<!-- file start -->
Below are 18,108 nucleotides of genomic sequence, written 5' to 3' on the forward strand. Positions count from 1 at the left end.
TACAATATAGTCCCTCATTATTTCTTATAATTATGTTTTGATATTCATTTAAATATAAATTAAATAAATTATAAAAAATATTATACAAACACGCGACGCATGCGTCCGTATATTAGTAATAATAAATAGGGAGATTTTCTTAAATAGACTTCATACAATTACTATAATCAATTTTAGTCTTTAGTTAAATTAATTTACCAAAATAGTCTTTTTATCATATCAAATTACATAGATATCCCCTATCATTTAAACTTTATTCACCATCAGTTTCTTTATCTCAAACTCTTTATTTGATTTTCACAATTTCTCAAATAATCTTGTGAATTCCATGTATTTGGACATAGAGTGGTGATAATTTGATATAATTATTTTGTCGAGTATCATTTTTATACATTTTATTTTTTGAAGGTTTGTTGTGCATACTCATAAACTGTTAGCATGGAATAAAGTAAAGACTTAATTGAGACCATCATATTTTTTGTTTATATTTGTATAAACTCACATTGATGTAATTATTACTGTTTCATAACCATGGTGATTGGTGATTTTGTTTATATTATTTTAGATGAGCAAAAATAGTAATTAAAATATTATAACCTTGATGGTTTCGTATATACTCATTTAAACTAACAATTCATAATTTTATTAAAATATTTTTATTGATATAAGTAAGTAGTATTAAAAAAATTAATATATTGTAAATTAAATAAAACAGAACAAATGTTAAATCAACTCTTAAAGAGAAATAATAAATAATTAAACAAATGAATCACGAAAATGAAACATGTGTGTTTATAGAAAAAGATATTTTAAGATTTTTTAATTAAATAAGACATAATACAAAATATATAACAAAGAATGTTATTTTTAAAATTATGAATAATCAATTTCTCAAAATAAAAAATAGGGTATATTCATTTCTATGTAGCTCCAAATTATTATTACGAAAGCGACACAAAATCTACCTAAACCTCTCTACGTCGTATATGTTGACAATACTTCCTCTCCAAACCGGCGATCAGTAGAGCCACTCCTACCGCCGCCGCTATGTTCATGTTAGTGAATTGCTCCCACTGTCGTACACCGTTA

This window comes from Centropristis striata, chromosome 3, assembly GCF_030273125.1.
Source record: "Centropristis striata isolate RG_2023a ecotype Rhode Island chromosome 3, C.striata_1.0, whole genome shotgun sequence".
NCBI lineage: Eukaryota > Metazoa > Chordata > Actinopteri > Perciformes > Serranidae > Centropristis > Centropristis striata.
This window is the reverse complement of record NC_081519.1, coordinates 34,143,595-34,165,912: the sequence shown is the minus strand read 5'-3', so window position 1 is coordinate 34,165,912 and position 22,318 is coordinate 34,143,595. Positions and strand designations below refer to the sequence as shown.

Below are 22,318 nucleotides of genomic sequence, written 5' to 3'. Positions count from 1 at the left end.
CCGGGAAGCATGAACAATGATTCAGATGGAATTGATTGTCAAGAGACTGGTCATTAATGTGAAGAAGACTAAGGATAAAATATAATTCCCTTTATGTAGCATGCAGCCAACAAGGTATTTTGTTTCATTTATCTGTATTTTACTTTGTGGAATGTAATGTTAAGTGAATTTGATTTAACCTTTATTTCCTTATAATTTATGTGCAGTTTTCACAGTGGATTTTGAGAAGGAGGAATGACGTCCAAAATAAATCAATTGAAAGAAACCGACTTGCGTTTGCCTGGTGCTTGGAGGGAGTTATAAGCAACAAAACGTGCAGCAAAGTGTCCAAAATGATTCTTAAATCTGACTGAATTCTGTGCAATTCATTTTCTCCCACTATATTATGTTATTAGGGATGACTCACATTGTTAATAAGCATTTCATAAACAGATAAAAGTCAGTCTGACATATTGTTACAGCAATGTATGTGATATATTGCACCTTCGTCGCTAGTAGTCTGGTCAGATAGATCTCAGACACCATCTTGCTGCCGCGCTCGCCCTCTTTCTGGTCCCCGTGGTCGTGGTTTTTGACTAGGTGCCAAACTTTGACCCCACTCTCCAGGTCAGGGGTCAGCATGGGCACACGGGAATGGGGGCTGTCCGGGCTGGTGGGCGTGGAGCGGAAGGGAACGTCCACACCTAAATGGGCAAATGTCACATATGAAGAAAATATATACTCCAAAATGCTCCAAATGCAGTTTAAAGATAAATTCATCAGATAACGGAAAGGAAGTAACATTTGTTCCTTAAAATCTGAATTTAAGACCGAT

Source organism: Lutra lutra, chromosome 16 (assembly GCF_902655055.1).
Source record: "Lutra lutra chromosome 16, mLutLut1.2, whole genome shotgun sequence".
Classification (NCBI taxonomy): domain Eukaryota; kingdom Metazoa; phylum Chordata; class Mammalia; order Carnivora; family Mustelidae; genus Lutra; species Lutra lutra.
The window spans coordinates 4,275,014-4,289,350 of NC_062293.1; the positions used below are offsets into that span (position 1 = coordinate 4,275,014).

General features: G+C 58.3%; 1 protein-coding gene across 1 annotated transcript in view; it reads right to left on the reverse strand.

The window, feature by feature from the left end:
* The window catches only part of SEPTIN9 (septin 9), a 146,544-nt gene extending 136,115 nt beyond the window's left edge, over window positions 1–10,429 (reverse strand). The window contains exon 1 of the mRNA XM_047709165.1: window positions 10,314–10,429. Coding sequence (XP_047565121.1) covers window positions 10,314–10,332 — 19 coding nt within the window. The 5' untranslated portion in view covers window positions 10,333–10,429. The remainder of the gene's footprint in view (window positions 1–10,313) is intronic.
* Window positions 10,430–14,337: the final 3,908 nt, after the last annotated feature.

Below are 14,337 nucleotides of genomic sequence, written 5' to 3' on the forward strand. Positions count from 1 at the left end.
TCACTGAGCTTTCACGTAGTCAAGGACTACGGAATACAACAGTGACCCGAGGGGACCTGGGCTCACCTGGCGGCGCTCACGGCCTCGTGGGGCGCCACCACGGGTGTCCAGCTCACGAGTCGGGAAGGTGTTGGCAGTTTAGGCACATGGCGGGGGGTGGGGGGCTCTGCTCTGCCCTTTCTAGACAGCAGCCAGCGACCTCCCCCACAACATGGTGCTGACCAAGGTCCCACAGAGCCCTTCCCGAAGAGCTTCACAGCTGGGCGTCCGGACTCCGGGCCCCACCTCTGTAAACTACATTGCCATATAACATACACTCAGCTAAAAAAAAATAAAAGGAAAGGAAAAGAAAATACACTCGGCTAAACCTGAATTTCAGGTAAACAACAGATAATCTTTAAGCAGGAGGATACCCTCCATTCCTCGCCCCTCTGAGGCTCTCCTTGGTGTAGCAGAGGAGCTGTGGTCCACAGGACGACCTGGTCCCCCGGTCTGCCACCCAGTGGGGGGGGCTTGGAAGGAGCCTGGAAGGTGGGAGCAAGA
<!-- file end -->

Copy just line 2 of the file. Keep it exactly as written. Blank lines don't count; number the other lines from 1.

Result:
TACAATATAGTCCCTCATTATTTCTTATAATTATGTTTTGATATTCATTTAAATATAAATTAAATAAATTATAAAAAATATTATACAAACACGCGACGCATGCGTCCGTATATTAGTAATAATAAATAGGGAGATTTTCTTAAATAGACTTCATACAATTACTATAATCAATTTTAGTCTTTAGTTAAATTAATTTACCAAAATAGTCTTTTTATCATATCAAATTACATAGATATCCCCTATCATTTAAACTTTATTCACCATCAGTTTCTTTATCTCAAACTCTTTATTTGATTTTCACAATTTCTCAAATAATCTTGTGAATTCCATGTATTTGGACATAGAGTGGTGATAATTTGATATAATTATTTTGTCGAGTATCATTTTTATACATTTTATTTTTTGAAGGTTTGTTGTGCATACTCATAAACTGTTAGCATGGAATAAAGTAAAGACTTAATTGAGACCATCATATTTTTTGTTTATATTTGTATAAACTCACATTGATGTAATTATTACTGTTTCATAACCATGGTGATTGGTGATTTTGTTTATATTATTTTAGATGAGCAAAAATAGTAATTAAAATATTATAACCTTGATGGTTTCGTATATACTCATTTAAACTAACAATTCATAATTTTATTAAAATATTTTTATTGATATAAGTAAGTAGTATTAAAAAAATTAATATATTGTAAATTAAATAAAACAGAACAAATGTTAAATCAACTCTTAAAGAGAAATAATAAATAATTAAACAAATGAATCACGAAAATGAAACATGTGTGTTTATAGAAAAAGATATTTTAAGATTTTTTAATTAAATAAGACATAATACAAAATATATAACAAAGAATGTTATTTTTAAAATTATGAATAATCAATTTCTCAAAATAAAAAATAGGGTATATTCATTTCTATGTAGCTCCAAATTATTATTACGAAAGCGACACAAAATCTACCTAAACCTCTCTACGTCGTATATGTTGACAATACTTCCTCTCCAAACCGGCGATCAGTAGAGCCACTCCTACCGCCGCCGCTATGTTCATGTTAGTGAATTGCTCCCACTGTCGTACACCGTTA